A Guide to College for Undocumented Students

Undocumented students attending college must navigate a continually evolving landscape. Learn about legal protections, financial help, and selecting a school that will give you the support you need while undocumented.

Disclosing Your Immigration Status

Many students worry about disclosing their undocumented status when talking to school counselors. Legally, public schools in the US may not disclose immigration status or several other pieces of privileged information without express written permission of a parent, under a law known as the Family Educational Rights and Privacy Act, or FERPA. FERPA covers information which is valuable to schools, but could potentially be used in harmful ways, such as contact information, disciplinary history, and schedules. This law allows students to trust schools with the data that they need to operate without feeling like they're putting themselves at risk. It is also worth noting that immigration enforcement agencies are not allowed to operate on the grounds of public schools, and public schools are only required to comply with their requests when served a judicial subpoena.

With that said, it is very important to be honest about your immigration status with school advisers when it comes to applying so they have the context they need to serve you best. Undocumented students without social security numbers, for example, cannot receive federal student aid, but they may be able to receive aid from states, depending on where they currently reside. Many universities also have specially designed programs to support undocumented students, which can make your time in college much less stressful. There are also a small number of states, namely South Carolina and Alabama, where undocumented students are barred from attending public universities at all, so advisers may need to know your status to prevent accidental exposure by applying to such a state's universities.


DACA Protection

Beginning June 15, 2012, the Obama Administration announced a policy known as Deferred Action for Childhood Arrivals, or DACA. DACA was intended to cover children who were brought into the US by their parents, but had lived their entire lives in America and often considered themselves Americans. Many of these children would have no way of knowing they were undocumented until the time came to apply for college or a driver's license. DACA provides these people, known as Dreamers, with a pathway to citizenship and access to higher education.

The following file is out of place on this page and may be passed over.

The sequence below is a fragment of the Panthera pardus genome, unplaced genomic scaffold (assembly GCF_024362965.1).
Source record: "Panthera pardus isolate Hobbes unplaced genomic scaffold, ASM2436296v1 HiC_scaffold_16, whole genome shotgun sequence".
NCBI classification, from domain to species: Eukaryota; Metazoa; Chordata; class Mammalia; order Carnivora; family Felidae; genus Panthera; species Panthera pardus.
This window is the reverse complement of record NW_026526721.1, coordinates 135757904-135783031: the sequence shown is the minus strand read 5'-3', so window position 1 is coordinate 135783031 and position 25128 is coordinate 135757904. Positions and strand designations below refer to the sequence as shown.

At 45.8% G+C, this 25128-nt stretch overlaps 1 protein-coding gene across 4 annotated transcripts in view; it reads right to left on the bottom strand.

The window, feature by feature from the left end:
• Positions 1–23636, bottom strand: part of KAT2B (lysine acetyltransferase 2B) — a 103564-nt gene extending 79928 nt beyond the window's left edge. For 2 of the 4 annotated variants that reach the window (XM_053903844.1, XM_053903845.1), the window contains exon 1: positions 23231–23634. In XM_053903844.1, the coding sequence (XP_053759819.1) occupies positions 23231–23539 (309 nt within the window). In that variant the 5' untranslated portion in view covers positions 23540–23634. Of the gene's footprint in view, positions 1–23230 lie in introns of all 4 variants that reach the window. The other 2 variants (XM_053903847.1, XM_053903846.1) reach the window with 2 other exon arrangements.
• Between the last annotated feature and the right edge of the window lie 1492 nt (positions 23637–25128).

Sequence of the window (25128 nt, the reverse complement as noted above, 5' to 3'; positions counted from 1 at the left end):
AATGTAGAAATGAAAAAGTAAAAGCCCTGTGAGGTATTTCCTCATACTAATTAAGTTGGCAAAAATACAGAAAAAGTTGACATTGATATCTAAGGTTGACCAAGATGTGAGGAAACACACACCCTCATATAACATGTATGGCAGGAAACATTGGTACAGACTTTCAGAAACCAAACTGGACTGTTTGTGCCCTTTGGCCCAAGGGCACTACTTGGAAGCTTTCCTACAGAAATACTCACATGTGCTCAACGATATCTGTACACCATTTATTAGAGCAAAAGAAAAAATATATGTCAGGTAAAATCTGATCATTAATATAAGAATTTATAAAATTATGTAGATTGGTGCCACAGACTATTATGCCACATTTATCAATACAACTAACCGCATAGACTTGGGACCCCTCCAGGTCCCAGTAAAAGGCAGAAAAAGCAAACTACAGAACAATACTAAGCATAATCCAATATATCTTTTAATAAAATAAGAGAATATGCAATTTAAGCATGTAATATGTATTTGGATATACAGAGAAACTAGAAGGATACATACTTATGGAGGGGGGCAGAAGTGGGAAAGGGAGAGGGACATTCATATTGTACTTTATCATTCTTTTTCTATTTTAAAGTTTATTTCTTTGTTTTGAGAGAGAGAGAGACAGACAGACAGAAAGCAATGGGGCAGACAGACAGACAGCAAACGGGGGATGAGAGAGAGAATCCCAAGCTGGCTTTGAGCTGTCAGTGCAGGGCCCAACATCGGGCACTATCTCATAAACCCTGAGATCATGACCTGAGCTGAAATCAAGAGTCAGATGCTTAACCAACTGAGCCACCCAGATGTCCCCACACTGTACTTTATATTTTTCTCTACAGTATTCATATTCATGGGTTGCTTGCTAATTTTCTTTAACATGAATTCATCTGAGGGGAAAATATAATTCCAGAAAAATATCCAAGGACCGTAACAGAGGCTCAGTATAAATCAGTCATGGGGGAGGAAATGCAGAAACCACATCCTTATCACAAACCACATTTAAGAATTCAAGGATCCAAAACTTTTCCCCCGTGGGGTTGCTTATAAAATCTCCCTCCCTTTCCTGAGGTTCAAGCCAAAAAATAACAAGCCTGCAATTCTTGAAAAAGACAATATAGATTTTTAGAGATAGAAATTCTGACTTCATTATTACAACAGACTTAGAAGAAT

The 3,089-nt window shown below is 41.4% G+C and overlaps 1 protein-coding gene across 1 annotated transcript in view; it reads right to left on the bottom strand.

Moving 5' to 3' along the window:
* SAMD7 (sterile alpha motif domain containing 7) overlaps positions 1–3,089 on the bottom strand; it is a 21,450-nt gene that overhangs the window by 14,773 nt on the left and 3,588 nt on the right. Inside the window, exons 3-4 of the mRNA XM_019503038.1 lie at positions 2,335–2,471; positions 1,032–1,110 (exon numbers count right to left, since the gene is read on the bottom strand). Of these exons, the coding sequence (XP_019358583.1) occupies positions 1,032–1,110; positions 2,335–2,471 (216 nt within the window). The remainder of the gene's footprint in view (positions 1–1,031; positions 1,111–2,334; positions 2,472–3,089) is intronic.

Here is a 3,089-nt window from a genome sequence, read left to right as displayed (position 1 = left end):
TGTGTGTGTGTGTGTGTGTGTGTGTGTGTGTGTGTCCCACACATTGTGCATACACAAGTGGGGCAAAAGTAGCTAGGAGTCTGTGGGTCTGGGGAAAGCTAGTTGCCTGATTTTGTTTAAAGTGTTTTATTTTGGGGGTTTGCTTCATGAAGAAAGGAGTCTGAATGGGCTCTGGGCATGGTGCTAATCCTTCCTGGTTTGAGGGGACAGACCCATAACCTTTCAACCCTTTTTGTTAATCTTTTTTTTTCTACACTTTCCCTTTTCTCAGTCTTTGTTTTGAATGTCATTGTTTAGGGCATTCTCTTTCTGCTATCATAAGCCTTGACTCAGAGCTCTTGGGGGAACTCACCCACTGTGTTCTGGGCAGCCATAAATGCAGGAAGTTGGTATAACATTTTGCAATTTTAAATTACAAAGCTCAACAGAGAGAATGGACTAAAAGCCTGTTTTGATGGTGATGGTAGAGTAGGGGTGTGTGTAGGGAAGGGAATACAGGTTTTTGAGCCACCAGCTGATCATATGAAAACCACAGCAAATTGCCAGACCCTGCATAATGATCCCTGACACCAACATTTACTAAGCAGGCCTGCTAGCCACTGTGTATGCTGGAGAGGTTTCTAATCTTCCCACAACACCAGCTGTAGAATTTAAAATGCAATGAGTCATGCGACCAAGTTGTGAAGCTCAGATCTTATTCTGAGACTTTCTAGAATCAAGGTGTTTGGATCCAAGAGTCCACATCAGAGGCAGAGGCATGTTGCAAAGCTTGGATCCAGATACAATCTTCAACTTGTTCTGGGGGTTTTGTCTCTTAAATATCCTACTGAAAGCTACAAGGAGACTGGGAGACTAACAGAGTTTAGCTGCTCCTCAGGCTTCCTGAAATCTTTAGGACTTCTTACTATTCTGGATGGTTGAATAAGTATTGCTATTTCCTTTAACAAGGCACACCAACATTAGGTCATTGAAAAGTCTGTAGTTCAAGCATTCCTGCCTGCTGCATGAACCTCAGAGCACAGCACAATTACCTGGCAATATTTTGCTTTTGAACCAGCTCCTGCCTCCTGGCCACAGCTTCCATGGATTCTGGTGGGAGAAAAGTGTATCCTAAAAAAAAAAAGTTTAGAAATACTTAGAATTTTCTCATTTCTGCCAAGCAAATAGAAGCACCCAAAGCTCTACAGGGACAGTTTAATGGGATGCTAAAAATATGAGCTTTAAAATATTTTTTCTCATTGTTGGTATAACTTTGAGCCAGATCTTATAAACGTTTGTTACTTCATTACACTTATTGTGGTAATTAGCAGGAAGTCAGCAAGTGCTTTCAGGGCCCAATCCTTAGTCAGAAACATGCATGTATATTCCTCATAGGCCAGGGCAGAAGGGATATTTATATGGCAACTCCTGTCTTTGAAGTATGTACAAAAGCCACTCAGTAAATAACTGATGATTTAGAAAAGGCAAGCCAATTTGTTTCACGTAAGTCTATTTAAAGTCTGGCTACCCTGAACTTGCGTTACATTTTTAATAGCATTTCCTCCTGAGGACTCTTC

To qualify for DACA, a student must:
    • Have been under 31 years of age on June 15, 2012
    • Have arrived in the US prior to their 16th birthday
    • Have resided continuously in the US for five years (June 15, 2007)
    • Have been present in the US on June 15, 2012
    • Not have lawful status
    • Have graduated from high school, earned a GED, or been honorably discharged from the Armed Forces
    • Have not been convicted of felonies or significant misdemeanors. Up to 3 minor misdemeanors may be excused, so long as the individual represents no threat.

    Students who can demonstrate all of these qualifications may apply for DACA status, which is valid for two years and renewable.

    Recent Developments

    On September 5, 2017, the Trump Administration announced its intention to 'phase out' the DACA program, which was quickly challenged in the courts. On June 18, 2020, the Supreme Court upheld DACA, protecting thousands of DREAMERS from deportation. For the time being, the program is operating as it has been, while still venerable. With this in mind, we recommend reviewing the legal resources at the end of this guide to confirm your eligibility and options moving forward.


Choosing the Right School

There are a number of things which students must consider when applying to colleges, and that's especially true for undocumented students. As mentioned above, public universities in South Carolina and Alabama are barred from accepting undocumented students, and several other states preclude them from receiving the more affordable in-state tuition rates. These are some of the most important things to take into account when deciding on schools, but there are a number of other factors to consider, such as diversity, proximity to support systems such as family, support programs offered by universities, and more, which are explained in greater detail below.